In the first four decades of the century English companies completely dominated the mining, manufacturing, financial and commercial sectors. It is estimated that by 1938, nearly three decades after Union, the share of Afrikaner companies in the different sectors was 1% in mining, 3% in manufacturing and construction, 8% in trade and commerce and 5 % in the financial sector.
After the South African War Afrikaner savings started flowing into trust companies, boards of executive and agricultural co-operatives. In 1914 the company Nasionale Pers was founded in Stellenbosch, which began publishing De Burger in 1915 and De Huisgenoot in 1916. The latter unexpectedly soon became very profitable. Called the Afrikaners’ ‘people’s university’, it was at one stage read by a fifth of all Afrikaner families. In 1918 the Suid-Afrikaanse Nasionale Trust en Assuransie Maatskappy (Santam) was founded and it established the Suid-Afrikaanse Nasionale Lewens Assuransie Maatskappy (Sanlam) The two insurance companies marketed themselves as ‘genuine Afrikaner people’s institutions’. The Sanlam motto became: ‘Born out of the volk to serve the volk.’ After major setbacks in their early years, Sanlam and Santam steadily expanded. In 1925 a journal covering the insurance industry called the rise of Sanlam ‘extraordinarily rapid’. In agriculture the first major advance was the founding in 1918 in Paarl of a wine co-operative, the Ko-operatieve Wijnbouwers Vereniging (KWV).
In the north the Afrikaners took long to recover from the devastation of the South African War. Here the state corporations, Iscor and Escom (a steel and iron plant and an electricity supplier), founded in the late 1920s, provided avenues for Afrikaner managers.
The few Afrikaner enterprises were very modest undertakings. The Afrikaner-Broederbond had a key hand in the establishment of the savings bank Volkskas in 1934, which 60 years later became part of Absa. Driving Afrikaner businessmen was not profit alone, but their determination to prove that Afrikaners could succeed in the world of business, which was considered the domain of English or Jewish South Africans.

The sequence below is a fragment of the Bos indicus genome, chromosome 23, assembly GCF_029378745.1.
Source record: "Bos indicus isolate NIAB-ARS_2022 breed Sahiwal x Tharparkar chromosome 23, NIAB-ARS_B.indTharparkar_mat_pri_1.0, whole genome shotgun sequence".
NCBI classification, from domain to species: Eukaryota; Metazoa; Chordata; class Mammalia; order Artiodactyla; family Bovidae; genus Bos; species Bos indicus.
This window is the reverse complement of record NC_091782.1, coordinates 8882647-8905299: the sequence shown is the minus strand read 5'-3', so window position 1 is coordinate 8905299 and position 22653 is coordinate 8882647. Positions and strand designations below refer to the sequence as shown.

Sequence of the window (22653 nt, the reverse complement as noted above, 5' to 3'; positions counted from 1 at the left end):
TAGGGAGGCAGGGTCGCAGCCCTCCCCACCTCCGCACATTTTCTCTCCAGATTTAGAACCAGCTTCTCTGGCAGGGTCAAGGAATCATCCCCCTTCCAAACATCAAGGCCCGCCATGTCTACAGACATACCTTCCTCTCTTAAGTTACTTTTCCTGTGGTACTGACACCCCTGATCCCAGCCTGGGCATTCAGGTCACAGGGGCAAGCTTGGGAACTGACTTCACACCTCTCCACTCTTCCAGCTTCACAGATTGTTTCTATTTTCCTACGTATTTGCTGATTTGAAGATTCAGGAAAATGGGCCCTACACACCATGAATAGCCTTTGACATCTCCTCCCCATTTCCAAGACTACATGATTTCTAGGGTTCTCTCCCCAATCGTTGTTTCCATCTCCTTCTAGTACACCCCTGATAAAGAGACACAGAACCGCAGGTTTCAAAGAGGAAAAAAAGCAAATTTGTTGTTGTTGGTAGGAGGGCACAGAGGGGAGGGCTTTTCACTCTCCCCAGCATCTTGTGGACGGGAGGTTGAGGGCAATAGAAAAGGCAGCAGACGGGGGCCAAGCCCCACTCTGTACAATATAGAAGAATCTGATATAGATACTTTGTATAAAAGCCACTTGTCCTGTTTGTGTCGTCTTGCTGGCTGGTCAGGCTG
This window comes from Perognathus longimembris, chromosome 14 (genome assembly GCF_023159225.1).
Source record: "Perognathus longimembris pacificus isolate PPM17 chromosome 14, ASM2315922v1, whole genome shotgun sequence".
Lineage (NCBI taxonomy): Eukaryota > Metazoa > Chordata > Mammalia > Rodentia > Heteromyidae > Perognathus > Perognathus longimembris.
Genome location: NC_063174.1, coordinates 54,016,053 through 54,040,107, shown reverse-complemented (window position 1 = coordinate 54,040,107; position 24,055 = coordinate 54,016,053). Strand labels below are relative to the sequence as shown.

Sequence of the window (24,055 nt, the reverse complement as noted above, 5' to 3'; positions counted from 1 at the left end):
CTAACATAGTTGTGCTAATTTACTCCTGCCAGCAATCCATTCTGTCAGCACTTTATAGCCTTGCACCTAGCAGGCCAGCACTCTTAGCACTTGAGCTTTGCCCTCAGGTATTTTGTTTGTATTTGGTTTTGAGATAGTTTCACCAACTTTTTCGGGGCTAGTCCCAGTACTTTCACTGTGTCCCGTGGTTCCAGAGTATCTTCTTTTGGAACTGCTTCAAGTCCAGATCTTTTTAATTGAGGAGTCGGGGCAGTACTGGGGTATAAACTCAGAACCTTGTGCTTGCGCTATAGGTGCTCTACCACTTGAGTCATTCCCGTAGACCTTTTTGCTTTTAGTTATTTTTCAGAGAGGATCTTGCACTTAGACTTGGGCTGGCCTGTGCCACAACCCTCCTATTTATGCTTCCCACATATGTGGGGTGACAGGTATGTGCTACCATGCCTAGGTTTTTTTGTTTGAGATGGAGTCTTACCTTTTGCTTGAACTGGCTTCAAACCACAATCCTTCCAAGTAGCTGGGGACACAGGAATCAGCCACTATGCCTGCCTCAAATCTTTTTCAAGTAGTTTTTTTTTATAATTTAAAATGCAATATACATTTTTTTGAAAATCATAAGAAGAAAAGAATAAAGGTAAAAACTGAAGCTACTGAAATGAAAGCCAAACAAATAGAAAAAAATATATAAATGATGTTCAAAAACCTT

Albert Wessels, a successful future entrepreneur, wrote that when he arrived in Johannesburg in 1936, he found only three Afrikaner businesses of any significance: ‘the publishing company Afrikaanse Pers, with its struggling pro-United Party daily, Die Vaderland; the bank Volkskas . . .; and a shop for men’s clothes, soon to fold.’ He added: ‘We remained aware of the fact that our parents had been defeated, and deep in our consciousness there was a craving for rehabilitation and the urge to prove that we were at least the equals of the conquerors and their descendants.’
By the late 1930s Afrikaner farmers had recovered from the Depression and drought. They were aided by farming co-operatives, which had grown rapidly since the 1920s, offering a service without the profit motive and a low-interest advance on the coming crop. The government stabilised the prices of the principal products through new control boards. A considerable part of the risk of farming was removed by the guarantee of a minimum price. By the late 1930s and early 1940s farmers still vociferously complained of labour shortages but the most enterprising among them were ready for the great boom period that followed. Many had built up savings that they were keen to invest.
The 1938 centenary celebrations of the Great Trek provided a spur for the raising of capital, with D.F. Malan and the Free State church leader J.D. (‘Father’) Kestell suggesting that the best tribute to the Voortrekkers would be to save poor Afrikaners through a reddingsdaad, a rescue act.
The Afrikaner Broederbond decided to assign the FAK the task of organising a congress to discuss setting up a large volksfonds (people’s fund) for the rehabilitation of the Afrikaner poor. Early in 1939 the Broederbond’s Executive Council had made up its mind against a ‘charity plan’. It preferred deploying Afrikaner savings and capital in enterprises that could ‘save’ the Afrikaner poor by employing them. In this way the Afrikaners could also become ‘autonomous economically’.